Here we briefly cover radiation of varying level. This requires consideration of the dependence on t, time, so that irradiance becomes Eeλ (λ,t). Most displays of radiation pulses show how the radiant power (radiant flux) Φe(λ,t) varies with time. Sometimes, particularly with laser sources, the word “intensity” is used instead of radiant flux or radiant power. In this case, intensity often does not represent the strict meaning indicated in Table 1, but beam power.

### Single Pulse

Figure 1 shows a typical radiation pulse from a flash lamp or laser. Microsecond timescales are typical for flashlamps, nanosecond timescales are typical for Q-switched or fast discharge lasers, and picosecond or femto-second timescales are typical of mode locked lasers. Pulse risetimes and decay times often differ from each other, as the underlying physics is different.

Figure 1. Typical optical radiation pulse shape.

The pulse shape shows the dependence of radiant power, with time. The radiant energy in a pulse is given by:

Φe(λ,t) represents the flux per unit wavelength at wavelength λ and time t; Φe(t) represents the total flux (for all wavelengths), at time t. Φe(λ) is the spectral distribution of radiant energy, while Qe represents the total energy for all wavelengths.

For Φe(t) in Watts, Qe will be in joules.

Δt, is the time interval for the integration that encompasses the entire pulse, but in practice it should be restricted to exclude any low level continuous background or other pulses.

The pulse is characterized by a pulsewidth. There is no established definition for pulsewidth. Often, but not always, it means halfwidth, full width at half maximum (FWHM). For convenience average pulse power is often taken as the pulse energy divided by the pulsewidth. The validity of this approximation depends on the pulse shape. It is exact for a “top hat” pulse where the average power and peak power are the same. For the flashlamp pulse shown in Fig.1, the pulse energy, obtained by integrating, is 6.7 mJ, the pulse width is 13.1 µs, so the “average power” computed as above is 0.51 kW. The true peak power is 0.34 kW and thus a nominal inconsistency due to arbitrary definition of pulse width.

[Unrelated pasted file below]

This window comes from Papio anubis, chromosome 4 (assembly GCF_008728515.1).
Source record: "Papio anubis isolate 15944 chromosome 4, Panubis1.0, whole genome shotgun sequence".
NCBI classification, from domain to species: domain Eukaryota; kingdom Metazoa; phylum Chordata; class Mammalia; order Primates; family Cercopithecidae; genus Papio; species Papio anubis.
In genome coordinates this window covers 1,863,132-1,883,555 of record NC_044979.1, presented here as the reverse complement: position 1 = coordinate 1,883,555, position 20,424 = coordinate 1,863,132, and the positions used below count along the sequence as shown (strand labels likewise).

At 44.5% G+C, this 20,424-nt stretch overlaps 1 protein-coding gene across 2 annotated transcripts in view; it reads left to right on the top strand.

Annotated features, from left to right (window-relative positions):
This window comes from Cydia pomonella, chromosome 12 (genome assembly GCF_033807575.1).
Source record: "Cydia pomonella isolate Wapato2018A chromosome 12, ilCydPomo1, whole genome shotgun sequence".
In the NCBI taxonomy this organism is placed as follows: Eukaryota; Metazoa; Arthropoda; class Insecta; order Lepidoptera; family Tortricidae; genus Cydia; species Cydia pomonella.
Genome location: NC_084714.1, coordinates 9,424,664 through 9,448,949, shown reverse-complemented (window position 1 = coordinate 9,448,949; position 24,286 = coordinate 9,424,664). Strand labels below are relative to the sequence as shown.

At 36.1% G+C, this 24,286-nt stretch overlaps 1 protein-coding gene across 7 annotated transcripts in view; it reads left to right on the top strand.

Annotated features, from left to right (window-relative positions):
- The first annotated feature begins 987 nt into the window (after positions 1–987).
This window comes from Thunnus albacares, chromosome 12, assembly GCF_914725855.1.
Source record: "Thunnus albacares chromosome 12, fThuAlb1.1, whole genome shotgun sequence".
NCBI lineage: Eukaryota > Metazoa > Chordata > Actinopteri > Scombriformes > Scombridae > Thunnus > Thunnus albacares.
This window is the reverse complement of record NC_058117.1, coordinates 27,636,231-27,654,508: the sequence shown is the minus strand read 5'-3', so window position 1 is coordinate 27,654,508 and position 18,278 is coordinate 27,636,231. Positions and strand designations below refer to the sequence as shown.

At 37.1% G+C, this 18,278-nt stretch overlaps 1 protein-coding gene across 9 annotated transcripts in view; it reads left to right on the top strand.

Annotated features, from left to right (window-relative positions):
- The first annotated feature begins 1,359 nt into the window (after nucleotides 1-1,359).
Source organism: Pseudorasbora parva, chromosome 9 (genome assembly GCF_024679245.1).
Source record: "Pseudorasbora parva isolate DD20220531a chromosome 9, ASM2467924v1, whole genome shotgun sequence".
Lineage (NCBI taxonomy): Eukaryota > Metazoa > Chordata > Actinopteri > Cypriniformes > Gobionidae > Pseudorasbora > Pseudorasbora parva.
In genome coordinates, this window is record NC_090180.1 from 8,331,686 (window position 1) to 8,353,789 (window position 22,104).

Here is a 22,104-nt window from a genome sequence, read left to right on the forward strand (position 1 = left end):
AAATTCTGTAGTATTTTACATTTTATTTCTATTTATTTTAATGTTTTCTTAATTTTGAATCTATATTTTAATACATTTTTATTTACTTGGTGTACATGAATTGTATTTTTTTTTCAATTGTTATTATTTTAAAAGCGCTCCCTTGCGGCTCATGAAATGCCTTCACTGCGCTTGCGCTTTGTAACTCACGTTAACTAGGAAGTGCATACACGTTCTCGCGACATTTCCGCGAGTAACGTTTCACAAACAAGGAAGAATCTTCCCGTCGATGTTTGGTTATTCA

### Repetitive Pulses

Figure 2 shows a train of pulses, similar to the pulse in Fig. 1. Full characterization requires knowledge of all the parameters of the single pulse and the pulse repetition rate. The peak power remains the same, but now the average power is the single pulse energy multiplied by the pulse rate in Hz.

### Tech Note

When recording pulses you should ensure that the detector and its associated electronics are fast enough to follow the true pulse shape. As a rule of thumb, the detection system bandwidth must be wider than 1/(3tr) to track the fast risetime, tr, to within 10% of actual. A slow detector system shows a similar pulse shape to that in Fig.1, but the rise and fall times are, in this case, characteristic of the detector and its electronic circuitry. If you use an oscilloscope to monitor a pulse you will probably need to use a “termination” to reduce the RC time constant of the detection circuitry and prevent electrical signal reflections within a coaxial cable. For example, an RG 58/U coaxial cable requires a 50 ohm termination.

Figure 2. Typical pulsetrain display. In this figure, the repetition rate is 100 Hz, the peak power 4 kW. Pulse energy can be easily measured by pyroelectric detectors or, if repetition rate is too high, average power of the pulsetrain, as measured by a thermopile detector, can be divided by pulse repetition rate to obtain average pulse energy.